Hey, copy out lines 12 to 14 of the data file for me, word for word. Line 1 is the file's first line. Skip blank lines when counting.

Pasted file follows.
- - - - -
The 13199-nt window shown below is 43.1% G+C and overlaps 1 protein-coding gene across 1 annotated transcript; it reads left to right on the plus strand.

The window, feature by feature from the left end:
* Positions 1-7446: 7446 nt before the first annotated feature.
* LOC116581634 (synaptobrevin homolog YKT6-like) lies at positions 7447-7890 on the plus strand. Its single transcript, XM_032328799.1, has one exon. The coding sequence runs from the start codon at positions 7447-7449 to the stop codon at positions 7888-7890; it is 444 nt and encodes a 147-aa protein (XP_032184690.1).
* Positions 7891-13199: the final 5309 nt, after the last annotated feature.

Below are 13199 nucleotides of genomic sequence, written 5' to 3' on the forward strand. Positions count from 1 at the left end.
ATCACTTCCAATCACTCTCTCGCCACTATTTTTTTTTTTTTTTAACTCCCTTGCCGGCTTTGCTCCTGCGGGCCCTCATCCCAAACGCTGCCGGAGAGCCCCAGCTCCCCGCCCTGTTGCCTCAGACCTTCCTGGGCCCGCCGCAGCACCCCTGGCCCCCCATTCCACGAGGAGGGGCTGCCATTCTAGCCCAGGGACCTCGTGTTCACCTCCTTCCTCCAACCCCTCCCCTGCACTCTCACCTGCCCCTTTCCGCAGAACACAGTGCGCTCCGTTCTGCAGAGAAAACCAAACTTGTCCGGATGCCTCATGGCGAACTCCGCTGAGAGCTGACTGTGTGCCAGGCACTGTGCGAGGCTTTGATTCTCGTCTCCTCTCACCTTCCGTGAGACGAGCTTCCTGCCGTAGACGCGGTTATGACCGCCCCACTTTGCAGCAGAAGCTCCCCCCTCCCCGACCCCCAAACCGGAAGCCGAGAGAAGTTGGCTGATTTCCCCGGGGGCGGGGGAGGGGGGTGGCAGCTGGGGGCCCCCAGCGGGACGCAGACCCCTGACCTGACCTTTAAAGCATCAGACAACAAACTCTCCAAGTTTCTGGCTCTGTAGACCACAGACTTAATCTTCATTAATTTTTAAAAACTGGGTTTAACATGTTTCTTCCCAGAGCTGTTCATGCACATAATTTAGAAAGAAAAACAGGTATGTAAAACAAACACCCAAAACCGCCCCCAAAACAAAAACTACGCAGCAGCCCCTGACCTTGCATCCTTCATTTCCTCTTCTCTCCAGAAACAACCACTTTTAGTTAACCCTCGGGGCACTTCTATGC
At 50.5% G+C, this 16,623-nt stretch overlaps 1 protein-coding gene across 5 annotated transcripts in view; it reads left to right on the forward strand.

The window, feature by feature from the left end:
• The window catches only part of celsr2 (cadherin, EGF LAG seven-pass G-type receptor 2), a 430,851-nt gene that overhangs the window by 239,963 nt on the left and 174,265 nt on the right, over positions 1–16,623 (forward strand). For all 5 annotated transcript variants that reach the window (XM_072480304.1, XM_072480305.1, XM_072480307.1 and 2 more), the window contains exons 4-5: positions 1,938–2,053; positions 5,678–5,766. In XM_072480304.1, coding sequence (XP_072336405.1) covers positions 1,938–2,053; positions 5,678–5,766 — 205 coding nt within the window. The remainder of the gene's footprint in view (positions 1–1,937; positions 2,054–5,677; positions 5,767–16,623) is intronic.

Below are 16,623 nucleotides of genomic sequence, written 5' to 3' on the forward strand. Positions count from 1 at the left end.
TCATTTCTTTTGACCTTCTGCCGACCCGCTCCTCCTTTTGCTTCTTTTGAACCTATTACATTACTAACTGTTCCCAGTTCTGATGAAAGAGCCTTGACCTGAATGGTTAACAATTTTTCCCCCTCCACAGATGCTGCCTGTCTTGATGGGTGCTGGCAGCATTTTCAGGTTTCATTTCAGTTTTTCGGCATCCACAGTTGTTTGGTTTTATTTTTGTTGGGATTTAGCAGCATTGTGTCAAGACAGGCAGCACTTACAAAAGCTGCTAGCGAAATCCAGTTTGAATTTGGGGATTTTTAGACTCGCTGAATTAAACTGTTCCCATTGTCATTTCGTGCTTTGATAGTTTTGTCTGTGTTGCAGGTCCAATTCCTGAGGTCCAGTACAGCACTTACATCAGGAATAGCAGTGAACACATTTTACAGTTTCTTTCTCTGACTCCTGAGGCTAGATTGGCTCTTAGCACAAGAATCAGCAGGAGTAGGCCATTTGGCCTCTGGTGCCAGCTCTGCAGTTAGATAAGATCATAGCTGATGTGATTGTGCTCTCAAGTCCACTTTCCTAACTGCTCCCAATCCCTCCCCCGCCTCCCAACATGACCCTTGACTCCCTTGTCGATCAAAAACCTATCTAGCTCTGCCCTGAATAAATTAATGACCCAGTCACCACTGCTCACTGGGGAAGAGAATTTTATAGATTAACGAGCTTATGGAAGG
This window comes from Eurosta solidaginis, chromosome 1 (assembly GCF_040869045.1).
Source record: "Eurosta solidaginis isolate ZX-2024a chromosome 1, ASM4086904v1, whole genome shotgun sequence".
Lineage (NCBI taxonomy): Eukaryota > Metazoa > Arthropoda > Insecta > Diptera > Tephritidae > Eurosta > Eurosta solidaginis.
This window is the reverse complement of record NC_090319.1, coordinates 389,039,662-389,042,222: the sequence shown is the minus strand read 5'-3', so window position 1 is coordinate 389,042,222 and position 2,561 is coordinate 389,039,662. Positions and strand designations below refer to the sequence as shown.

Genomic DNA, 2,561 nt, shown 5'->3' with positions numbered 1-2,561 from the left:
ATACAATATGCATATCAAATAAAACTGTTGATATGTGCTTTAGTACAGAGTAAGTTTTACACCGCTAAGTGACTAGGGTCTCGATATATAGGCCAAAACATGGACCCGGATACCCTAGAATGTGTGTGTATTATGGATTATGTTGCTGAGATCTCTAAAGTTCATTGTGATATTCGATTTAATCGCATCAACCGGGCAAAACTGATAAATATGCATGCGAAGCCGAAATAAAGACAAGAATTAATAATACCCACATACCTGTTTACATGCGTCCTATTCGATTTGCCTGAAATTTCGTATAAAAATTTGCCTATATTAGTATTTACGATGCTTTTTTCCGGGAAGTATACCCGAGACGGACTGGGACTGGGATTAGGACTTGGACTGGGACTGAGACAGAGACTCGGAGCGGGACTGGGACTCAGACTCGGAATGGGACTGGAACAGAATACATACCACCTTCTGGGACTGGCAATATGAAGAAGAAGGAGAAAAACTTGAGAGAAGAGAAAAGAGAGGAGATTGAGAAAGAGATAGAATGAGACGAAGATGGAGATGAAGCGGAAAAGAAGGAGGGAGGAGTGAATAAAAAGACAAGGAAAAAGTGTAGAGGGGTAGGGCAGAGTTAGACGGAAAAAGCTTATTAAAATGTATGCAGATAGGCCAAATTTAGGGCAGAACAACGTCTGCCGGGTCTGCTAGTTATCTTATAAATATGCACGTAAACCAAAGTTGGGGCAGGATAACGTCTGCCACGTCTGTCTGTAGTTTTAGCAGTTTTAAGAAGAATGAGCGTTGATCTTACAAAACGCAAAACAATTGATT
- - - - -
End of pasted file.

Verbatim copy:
TCATTTCTTTTGACCTTCTGCCGACCCGCTCCTCCTTTTGCTTCTTTTGAACCTATTACATTACTAACTGTTCCCAGTTCTGATGAAAGAGCCTTGACCTGAATGGTTAACAATTTTTCCCCCTCCACAGATGCTGCCTGTCTTGATGGGTGCTGGCAGCATTTTCAGGTTTCATTTCAGTTTTTCGGCATCCACAGTTGTTTGGTTTTATTTTTGTTGGGATTTAGCAGCATTGTGTCAAGACAGGCAGCACTTACAAAAGCTGCTAGCGAAATCCAGTTTGAATTTGGGGATTTTTAGACTCGCTGAATTAAACTGTTCCCATTGTCATTTCGTGCTTTGATAGTTTTGTCTGTGTTGCAGGTCCAATTCCTGAGGTCCAGTACAGCACTTACATCAGGAATAGCAGTGAACACATTTTACAGTTTCTTTCTCTGACTCCTGAGGCTAGATTGGCTCTTAGCACAAGAATCAGCAGGAGTAGGCCATTTGGCCTCTGGTGCCAGCTCTGCAGTTAGATAAGATCATAGCTGATGTGATTGTGCTCTCAAGTCCACTTTCCTAACTGCTCCCAATCCCTCCCCCGCCTCCCAACATGACCCTTGACTCCCTTGTCGATCAAAAACCTATCTAGCTCTGCCCTGAATAAATTAATGACCCAGTCACCACTGCTCACTGGGGAAGAGAATTTTATAGATTAACGAGCTTATGGAAGG
This window comes from Eurosta solidaginis, chromosome 1 (assembly GCF_040869045.1).
Source record: "Eurosta solidaginis isolate ZX-2024a chromosome 1, ASM4086904v1, whole genome shotgun sequence".